Our very own import specialist Filip Michelet prepared a detailed programme for the logistical move and provided comprehensive quotations for airfreight, ocean freight FCL and ocean freight RORO services. Fortunately for us, Schumacher Cargo was selected as the top company both for pricing and customer service provided.

This was just the beginning, now the real work started. The private chartered vessel from the marine explorers had an engine failure in European waters and was berthed at the Barcelona Port.

We were requested to airfreight one of their highly sensitive Triton 1000/2 submarines as soon as possible back to the USA so it could take part in the next expedition already scheduled. We also organized the 2nd submersible to be loaded onto a MAFI and shipped via RORO service from Barcelona. Roll-on Roll-off is quite common when shipping boats and watercraft overseas.

Additionally we delivered a 40’ high cube container that was loaded full with parts and accessories. This all had to happen at very short notice.

loading-underwater-submarineThanks to the teamwork of Filip and the import department, we were able to organize and complete the arrangements flawlessly and in conjunction with our partners in Spain, AM Cargo.

The first Triton submersible has already cleared US Customs and has been delivered to our client all within the scheduled time frame. It will depart shortly on its next underwater exploration voyage.


This is another example of the various types of complex and challenging shipments that we handle on a regular basis. We hope you enjoyed the voyage and if any out of the ordinary shipments ever come up, you know who to call!

How to Ship a Car Overseas from the USA

car loading in 40ft containerThere have been a lot of quality guides out there explaining the overall process of how to ship a car overseas from the USA.

This article will cover some similar steps as well as a few additional suggestions that we propose based on our own experiences over the past 37 years, as well as client feedback. So without further ado, let’s get started. Below is a quick navigation to each section.

  1. Research
    1. Research shipping companies
    2. Get an idea for basic costs
  2. Request and Compare Quotes
    1. Do you want vehicle shipping insurance?
  3. Determine your priorities…cost vs. time frame
    1. Choose which method is best for you
    2. Select your departure port
  4. Select a shipper and gather the paperwork
  5. Vehicle inspection and condition report
    1. Additional advice

First Step: Do Your Research

So one of the first steps in any purchasing decision is to do the research and when shipping a vehicle overseas, research is a very important step.

When we say do your research, there are a few things that need to be considered and we’ll explain how they should be done.

Company Research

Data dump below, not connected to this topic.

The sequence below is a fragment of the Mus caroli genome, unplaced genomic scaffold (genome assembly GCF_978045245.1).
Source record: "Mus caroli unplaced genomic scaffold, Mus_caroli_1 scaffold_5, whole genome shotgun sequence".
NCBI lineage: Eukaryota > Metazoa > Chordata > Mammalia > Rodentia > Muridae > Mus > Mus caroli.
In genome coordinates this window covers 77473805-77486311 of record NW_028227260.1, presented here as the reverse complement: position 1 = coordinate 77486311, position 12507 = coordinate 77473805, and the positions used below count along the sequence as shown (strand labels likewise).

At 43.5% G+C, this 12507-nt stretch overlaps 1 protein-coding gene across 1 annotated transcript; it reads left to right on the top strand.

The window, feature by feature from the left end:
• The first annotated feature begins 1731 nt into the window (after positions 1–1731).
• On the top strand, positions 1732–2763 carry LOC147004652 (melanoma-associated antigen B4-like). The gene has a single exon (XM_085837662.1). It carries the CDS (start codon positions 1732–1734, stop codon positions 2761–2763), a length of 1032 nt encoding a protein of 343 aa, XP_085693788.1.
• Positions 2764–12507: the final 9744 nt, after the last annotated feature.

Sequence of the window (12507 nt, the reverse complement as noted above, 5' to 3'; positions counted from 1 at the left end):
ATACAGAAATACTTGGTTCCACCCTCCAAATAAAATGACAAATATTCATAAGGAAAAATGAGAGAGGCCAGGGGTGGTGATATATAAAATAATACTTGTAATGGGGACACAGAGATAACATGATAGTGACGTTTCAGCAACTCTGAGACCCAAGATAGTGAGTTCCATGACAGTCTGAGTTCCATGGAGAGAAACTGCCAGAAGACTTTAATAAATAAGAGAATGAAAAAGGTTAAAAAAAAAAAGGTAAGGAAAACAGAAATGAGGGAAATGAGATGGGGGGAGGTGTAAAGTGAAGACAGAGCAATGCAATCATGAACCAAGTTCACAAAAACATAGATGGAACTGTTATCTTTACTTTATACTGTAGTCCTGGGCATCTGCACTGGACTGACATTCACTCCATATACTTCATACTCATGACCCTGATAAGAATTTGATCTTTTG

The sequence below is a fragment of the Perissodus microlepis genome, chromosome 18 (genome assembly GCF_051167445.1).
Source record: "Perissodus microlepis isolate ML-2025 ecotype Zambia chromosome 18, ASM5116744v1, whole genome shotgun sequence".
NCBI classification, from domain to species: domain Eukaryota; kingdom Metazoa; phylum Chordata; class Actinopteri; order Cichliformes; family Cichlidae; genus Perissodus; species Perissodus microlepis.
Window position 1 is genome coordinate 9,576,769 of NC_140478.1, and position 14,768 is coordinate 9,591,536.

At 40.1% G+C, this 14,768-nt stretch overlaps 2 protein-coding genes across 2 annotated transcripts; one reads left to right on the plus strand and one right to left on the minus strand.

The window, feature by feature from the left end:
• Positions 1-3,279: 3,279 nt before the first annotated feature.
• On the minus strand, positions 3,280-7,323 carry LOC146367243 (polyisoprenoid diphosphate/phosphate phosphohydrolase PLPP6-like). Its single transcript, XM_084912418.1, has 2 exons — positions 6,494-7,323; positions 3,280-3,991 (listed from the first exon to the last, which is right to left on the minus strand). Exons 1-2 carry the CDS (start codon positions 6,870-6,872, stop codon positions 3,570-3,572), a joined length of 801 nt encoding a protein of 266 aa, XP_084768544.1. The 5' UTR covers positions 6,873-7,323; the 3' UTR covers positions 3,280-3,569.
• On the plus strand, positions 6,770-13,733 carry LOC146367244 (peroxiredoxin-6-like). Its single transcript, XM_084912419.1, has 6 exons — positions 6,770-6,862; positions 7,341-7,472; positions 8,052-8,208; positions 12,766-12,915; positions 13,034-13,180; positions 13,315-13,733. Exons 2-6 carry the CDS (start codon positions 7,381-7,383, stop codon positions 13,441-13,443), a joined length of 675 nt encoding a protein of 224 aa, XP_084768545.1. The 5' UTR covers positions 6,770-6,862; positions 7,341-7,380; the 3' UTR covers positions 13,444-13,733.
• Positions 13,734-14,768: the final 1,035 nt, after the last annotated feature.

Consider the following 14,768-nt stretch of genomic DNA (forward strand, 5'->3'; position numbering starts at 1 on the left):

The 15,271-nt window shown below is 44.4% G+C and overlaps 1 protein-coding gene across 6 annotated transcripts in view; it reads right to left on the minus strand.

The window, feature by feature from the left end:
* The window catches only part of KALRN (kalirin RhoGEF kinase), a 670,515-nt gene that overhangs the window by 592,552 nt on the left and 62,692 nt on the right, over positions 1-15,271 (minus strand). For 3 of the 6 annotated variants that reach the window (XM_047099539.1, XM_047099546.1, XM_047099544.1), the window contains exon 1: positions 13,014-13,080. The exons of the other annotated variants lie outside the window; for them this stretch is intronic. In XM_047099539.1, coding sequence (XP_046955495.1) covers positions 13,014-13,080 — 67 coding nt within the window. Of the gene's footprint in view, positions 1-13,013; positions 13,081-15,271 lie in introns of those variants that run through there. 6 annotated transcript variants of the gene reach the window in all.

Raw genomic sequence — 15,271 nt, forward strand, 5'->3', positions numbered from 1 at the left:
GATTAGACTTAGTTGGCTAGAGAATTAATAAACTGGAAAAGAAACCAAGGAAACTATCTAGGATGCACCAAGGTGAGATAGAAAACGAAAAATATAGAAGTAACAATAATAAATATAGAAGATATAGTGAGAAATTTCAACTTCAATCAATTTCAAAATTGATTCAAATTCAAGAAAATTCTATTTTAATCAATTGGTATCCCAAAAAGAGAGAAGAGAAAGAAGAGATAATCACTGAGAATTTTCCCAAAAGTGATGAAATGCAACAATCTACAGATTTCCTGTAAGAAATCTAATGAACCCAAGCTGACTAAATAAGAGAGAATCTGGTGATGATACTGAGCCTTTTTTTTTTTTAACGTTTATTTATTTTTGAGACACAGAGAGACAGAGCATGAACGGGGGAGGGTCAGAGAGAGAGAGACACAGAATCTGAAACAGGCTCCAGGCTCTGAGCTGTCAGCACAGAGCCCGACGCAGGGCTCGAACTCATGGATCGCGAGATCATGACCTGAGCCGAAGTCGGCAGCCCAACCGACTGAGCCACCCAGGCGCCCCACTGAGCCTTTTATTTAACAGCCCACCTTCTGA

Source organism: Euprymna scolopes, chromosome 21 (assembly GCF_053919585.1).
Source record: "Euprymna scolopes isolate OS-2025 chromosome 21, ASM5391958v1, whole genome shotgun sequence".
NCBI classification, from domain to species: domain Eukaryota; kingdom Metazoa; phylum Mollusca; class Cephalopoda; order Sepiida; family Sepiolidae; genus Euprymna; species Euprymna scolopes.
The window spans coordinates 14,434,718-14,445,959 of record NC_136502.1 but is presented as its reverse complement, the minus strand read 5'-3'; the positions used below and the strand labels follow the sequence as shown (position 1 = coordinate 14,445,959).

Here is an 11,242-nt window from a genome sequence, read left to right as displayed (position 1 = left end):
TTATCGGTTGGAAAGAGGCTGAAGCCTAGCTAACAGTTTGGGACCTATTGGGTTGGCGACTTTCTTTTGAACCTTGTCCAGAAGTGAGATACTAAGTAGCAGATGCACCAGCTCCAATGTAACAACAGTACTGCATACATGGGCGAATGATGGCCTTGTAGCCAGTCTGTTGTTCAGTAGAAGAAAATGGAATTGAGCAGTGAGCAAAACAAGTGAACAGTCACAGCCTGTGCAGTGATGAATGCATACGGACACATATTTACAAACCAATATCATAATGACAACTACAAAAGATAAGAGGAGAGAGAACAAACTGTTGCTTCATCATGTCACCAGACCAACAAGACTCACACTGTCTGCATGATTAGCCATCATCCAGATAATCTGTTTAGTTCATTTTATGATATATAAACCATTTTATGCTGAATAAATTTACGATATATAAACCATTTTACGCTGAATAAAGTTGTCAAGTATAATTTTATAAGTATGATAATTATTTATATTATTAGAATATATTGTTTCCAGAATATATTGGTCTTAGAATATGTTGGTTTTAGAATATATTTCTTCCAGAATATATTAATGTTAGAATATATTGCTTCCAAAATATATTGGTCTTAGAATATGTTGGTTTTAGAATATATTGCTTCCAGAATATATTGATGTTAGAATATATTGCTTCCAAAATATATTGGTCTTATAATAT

The first things that you want to do is gather a list of international car transporters and shipping companies that you’re considering using.

Search in Google, Bing, Yahoo etc. but also use sites like BBB.org, fmc.gov, review sites, as well as forums. Don’t forget to use friends or friends of friends for references either.

Look at each company’s credentials and certifications. See whether or not the company is licensed, insured and bonded. If a company is all of the above they won’t hide it.

The licenses will vary also by the type of company you deal with. For example, freight forwarders will have FMC licensing and some may also have a special license if they operate as an NVOCC.

All domestic transporters are required to have their DOT license and if the international shipping company has an in house domestic pickup department, ask for their DOT information.

Additionally, make sure to ask each and every company, no matter how trivial it may seem, whether they are fully insured and licensed and whether they use licensed and insured carriers/third party services.

Go a step further and ask for those companies names and conduct some research on them as well.

Tip: Do this before you go out and request a quote from tons of websites. Anyone working from a computer can email you a price that looks great but it could be from an unlicensed company, for an uninsured transporter or a broker that never actually handles your car.

Cost Research

If you’re wondering how to research the cost of shipping a vehicle overseas without requesting a quote, you can check the actual websites for rates. Although, not all freight forwarders or transporters will disclose rate information online.

It’s important to note that the rates on their websites are usually for the ideal shipment (smallest size vehicle, to a popular destination, at their best rate). Also,

rates can change quite frequently with the rise of fuel costs and other surcharges so online prices may not be 100% up to date.

Another way to research shipping costs is by visiting a few forums and seeing what others paid to ship their cars overseas. The price that you’ll find will vary based on vehicle type, the company used, the shipping method used and their departure location. Make sure to look at the date of the response as some of the forums may contain responses from 5 or even 10 years ago.

So although you may not get an exact number using either of the two strategies it should give you a pretty nice ballpark figure, that way you have an idea of the budgetary requirements.

Step 2: Request Quotes and Compare Them